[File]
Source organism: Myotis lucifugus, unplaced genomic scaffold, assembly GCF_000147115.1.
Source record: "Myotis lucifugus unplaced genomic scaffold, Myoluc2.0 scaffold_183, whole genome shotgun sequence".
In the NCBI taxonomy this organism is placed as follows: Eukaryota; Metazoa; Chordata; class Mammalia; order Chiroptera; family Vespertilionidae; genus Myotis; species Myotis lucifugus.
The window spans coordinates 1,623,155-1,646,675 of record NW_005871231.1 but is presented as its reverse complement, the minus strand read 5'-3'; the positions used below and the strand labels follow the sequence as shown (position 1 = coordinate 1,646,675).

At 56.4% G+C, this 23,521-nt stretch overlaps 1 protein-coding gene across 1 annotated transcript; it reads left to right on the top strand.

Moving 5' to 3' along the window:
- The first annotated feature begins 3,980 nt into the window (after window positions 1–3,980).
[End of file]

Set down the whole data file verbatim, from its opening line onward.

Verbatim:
Source organism: Myotis lucifugus, unplaced genomic scaffold, assembly GCF_000147115.1.
Source record: "Myotis lucifugus unplaced genomic scaffold, Myoluc2.0 scaffold_183, whole genome shotgun sequence".
In the NCBI taxonomy this organism is placed as follows: Eukaryota; Metazoa; Chordata; class Mammalia; order Chiroptera; family Vespertilionidae; genus Myotis; species Myotis lucifugus.
The window spans coordinates 1,623,155-1,646,675 of record NW_005871231.1 but is presented as its reverse complement, the minus strand read 5'-3'; the positions used below and the strand labels follow the sequence as shown (position 1 = coordinate 1,646,675).

At 56.4% G+C, this 23,521-nt stretch overlaps 1 protein-coding gene across 1 annotated transcript; it reads left to right on the top strand.

Moving 5' to 3' along the window:
- The first annotated feature begins 3,980 nt into the window (after window positions 1–3,980).